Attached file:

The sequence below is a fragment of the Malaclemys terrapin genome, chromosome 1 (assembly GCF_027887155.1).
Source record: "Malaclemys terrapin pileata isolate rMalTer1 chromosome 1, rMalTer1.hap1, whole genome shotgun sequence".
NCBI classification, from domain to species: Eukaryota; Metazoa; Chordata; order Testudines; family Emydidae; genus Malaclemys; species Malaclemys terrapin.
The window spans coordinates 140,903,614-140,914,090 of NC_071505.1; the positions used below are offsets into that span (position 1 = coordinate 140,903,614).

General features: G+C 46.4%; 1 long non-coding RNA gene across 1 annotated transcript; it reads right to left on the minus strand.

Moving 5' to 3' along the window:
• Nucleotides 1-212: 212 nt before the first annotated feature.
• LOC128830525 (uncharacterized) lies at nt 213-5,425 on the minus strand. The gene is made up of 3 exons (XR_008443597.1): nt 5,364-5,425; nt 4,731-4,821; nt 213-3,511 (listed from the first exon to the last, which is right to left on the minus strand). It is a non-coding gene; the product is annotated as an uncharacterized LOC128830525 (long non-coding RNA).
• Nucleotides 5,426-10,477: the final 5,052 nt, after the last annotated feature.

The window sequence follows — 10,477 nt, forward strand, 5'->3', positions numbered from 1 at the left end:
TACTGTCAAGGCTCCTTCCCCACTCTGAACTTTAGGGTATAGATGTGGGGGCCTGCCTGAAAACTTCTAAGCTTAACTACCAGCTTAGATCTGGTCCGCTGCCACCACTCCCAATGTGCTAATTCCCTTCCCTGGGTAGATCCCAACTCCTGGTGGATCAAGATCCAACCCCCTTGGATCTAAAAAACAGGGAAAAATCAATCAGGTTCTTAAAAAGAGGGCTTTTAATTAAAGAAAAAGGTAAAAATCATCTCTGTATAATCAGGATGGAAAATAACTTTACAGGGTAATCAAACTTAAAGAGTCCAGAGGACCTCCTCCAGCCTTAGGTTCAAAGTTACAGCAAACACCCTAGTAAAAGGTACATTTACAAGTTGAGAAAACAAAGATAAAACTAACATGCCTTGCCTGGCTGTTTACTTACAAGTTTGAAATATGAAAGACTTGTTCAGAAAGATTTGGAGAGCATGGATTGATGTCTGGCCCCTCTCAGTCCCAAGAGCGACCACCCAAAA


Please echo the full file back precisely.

The sequence below is a fragment of the Malaclemys terrapin genome, chromosome 1 (assembly GCF_027887155.1).
Source record: "Malaclemys terrapin pileata isolate rMalTer1 chromosome 1, rMalTer1.hap1, whole genome shotgun sequence".
NCBI classification, from domain to species: Eukaryota; Metazoa; Chordata; order Testudines; family Emydidae; genus Malaclemys; species Malaclemys terrapin.
The window spans coordinates 140,903,614-140,914,090 of NC_071505.1; the positions used below are offsets into that span (position 1 = coordinate 140,903,614).

General features: G+C 46.4%; 1 long non-coding RNA gene across 1 annotated transcript; it reads right to left on the minus strand.

Moving 5' to 3' along the window:
• Nucleotides 1-212: 212 nt before the first annotated feature.
• LOC128830525 (uncharacterized) lies at nt 213-5,425 on the minus strand. The gene is made up of 3 exons (XR_008443597.1): nt 5,364-5,425; nt 4,731-4,821; nt 213-3,511 (listed from the first exon to the last, which is right to left on the minus strand). It is a non-coding gene; the product is annotated as an uncharacterized LOC128830525 (long non-coding RNA).
• Nucleotides 5,426-10,477: the final 5,052 nt, after the last annotated feature.

The window sequence follows — 10,477 nt, forward strand, 5'->3', positions numbered from 1 at the left end:
TACTGTCAAGGCTCCTTCCCCACTCTGAACTTTAGGGTATAGATGTGGGGGCCTGCCTGAAAACTTCTAAGCTTAACTACCAGCTTAGATCTGGTCCGCTGCCACCACTCCCAATGTGCTAATTCCCTTCCCTGGGTAGATCCCAACTCCTGGTGGATCAAGATCCAACCCCCTTGGATCTAAAAAACAGGGAAAAATCAATCAGGTTCTTAAAAAGAGGGCTTTTAATTAAAGAAAAAGGTAAAAATCATCTCTGTATAATCAGGATGGAAAATAACTTTACAGGGTAATCAAACTTAAAGAGTCCAGAGGACCTCCTCCAGCCTTAGGTTCAAAGTTACAGCAAACACCCTAGTAAAAGGTACATTTACAAGTTGAGAAAACAAAGATAAAACTAACATGCCTTGCCTGGCTGTTTACTTACAAGTTTGAAATATGAAAGACTTGTTCAGAAAGATTTGGAGAGCATGGATTGATGTCTGGCCCCTCTCAGTCCCAAGAGCGACCACCCAAAA